We’ve written to you recently about the value of communication and how to use communication design practices to create an innovation machine. But what about using design to help decide which initiatives and projects to pursue? How do you prioritize your organization’s ideas?
We have facilitated countless sessions for companies and departments who need help selecting and prioritizing initiatives. What are the most common problems our clients deal with? Trying to get a handle on their in-flight and proposed initiatives, and evaluating them in a consistent and structured way. In our sessions, we employ design process exercises to alleviate roadblocks, prioritize ideas effectively, and ensure a smooth planning process.
The Boston Box
We often help clients see their spectrum of initiatives by using a Boston Box. Boston Boxes plot one variable on each axis, and divide the entire chart into quadrants to help narrow the field. Originally, Boston Consulting Group used this exercise to plot market share to growth for assessing a company’s position relative to others in terms of product range.
Use this exercise to evaluate any set of ideas against two criteria. For instance, if you plot cost—low to high on the x-axis—and plot value—low to high on the y-axis—then the projects or initiatives that fall in the upper-left quadrant are the high value, low cost ones. It is a very simple tool, but can help everyone see the playing field quickly.
Of course, you can play around with the axis labels as well. You might be looking for ideas that are disruptive, but low cost. Find ideas that can be implemented quickly with few competitors. Don’t be afraid to add devices, such as color-coding, to align to strategic priorities or customer segments, different sized dots for duration or number of people affected, or notations for impacted departments or partners.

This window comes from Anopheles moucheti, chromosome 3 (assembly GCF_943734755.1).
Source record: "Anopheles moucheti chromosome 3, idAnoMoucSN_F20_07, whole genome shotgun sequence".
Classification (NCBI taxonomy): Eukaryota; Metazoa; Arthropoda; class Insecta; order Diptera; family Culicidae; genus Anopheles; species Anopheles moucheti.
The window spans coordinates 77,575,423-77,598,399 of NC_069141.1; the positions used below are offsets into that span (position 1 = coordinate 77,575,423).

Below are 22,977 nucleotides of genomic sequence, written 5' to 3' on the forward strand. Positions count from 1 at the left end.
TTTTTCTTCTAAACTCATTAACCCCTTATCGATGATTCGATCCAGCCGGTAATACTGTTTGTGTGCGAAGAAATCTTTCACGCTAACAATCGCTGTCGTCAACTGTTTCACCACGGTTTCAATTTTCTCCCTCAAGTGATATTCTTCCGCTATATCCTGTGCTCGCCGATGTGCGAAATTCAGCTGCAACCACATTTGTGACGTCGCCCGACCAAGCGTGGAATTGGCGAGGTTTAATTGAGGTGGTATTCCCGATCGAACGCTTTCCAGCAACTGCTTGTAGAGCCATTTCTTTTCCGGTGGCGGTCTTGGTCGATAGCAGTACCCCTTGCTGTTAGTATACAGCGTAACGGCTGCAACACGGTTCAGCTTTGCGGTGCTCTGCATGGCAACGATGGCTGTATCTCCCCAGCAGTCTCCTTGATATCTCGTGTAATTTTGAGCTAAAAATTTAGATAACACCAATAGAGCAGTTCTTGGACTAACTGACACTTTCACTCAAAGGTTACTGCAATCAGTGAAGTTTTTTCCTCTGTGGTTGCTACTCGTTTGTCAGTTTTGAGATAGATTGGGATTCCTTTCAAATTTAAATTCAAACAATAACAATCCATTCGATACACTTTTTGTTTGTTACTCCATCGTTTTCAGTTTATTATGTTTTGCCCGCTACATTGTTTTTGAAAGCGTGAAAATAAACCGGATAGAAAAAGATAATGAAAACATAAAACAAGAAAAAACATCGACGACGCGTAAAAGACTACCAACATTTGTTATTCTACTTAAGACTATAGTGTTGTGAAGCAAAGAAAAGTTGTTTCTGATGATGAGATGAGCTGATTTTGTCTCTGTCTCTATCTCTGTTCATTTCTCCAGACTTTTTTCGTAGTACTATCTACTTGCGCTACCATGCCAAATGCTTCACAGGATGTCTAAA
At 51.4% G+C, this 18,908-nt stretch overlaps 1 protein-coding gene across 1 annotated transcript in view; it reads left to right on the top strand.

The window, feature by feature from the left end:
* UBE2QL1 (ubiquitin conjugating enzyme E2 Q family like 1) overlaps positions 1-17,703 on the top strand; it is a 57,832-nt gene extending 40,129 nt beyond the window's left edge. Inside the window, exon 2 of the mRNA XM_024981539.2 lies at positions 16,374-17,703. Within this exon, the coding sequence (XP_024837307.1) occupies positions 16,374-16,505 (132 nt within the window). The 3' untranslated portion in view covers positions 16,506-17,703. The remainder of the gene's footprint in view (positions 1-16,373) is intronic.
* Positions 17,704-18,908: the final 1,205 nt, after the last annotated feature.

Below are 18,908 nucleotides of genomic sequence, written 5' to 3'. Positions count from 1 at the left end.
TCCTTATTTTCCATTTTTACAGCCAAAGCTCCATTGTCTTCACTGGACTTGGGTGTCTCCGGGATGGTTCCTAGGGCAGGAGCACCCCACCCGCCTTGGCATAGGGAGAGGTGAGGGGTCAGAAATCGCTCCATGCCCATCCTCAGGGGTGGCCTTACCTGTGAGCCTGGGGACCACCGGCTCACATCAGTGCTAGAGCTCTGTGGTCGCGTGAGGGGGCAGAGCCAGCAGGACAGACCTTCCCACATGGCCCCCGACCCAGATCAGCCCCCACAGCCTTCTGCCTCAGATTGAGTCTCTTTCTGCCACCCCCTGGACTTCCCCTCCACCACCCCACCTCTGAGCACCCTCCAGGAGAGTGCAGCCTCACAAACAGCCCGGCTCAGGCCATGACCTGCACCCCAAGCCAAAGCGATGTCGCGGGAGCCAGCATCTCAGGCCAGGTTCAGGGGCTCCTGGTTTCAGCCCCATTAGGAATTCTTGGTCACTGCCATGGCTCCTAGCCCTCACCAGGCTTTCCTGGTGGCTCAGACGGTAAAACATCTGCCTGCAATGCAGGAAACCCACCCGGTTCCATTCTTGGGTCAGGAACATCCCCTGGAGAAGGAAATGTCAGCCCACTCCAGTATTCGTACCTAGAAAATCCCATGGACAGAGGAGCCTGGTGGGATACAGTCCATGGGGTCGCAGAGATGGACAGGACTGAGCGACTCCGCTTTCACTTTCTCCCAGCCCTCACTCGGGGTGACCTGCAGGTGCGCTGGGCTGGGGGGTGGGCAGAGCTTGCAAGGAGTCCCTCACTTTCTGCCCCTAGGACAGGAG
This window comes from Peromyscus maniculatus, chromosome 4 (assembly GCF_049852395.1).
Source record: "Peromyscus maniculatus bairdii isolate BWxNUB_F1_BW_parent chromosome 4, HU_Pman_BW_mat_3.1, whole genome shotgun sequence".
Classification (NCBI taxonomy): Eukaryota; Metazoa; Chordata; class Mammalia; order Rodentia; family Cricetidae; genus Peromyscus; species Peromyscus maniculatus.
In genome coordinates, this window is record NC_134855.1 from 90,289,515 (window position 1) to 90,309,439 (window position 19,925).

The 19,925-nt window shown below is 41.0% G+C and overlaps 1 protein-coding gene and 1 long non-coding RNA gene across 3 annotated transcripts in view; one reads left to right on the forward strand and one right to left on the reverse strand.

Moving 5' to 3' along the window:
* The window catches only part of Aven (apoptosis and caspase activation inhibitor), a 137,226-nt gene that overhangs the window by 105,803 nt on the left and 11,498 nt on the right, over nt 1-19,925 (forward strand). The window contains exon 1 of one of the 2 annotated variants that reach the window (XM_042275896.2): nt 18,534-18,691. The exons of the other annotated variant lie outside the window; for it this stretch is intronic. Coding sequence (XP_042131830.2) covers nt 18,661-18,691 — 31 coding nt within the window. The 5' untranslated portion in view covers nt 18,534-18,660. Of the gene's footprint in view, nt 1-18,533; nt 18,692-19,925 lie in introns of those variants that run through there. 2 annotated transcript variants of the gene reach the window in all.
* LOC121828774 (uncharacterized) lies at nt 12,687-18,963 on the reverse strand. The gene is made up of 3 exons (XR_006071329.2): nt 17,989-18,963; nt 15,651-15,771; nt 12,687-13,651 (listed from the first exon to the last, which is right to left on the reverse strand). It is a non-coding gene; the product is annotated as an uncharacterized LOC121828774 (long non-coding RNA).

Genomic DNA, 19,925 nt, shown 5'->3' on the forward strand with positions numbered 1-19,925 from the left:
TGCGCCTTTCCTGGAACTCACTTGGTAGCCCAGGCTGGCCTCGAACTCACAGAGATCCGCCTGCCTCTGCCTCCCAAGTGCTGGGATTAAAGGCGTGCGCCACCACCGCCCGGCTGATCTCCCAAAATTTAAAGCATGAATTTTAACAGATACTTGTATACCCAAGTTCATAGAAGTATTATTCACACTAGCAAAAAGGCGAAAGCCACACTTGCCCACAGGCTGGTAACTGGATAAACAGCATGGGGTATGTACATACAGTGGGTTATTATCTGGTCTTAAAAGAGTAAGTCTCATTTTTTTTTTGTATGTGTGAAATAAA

The most important part of this exercise isn’t the plotting: it is the discussion that ensues.
Sometimes, teams we work with get very hung up on quantitative versus qualitative data for plotting their initiatives. Of course, for some teams and some kinds of work, quantitative data is crucial. But, for most of the teams we work with, it seems like best guesses are often just as informative. So, before you spend weeks calculating the exact cost of all of your initiatives, try looking at them just as “small,” “medium,” or “large.”
The most important part of this exercise isn’t the plotting: it is the discussion that ensues. So, don’t do this exercise in isolation. Instead, gather the relevant decision makers, have them place each initiative on the spectrum, and then explain why they placed it where they did. Everyone is sure to learn a lot in completing the exercise and will have more opportunity to build consensus and a solid plan for moving forward.
Next up: “Digital transformation strategy: action to insight”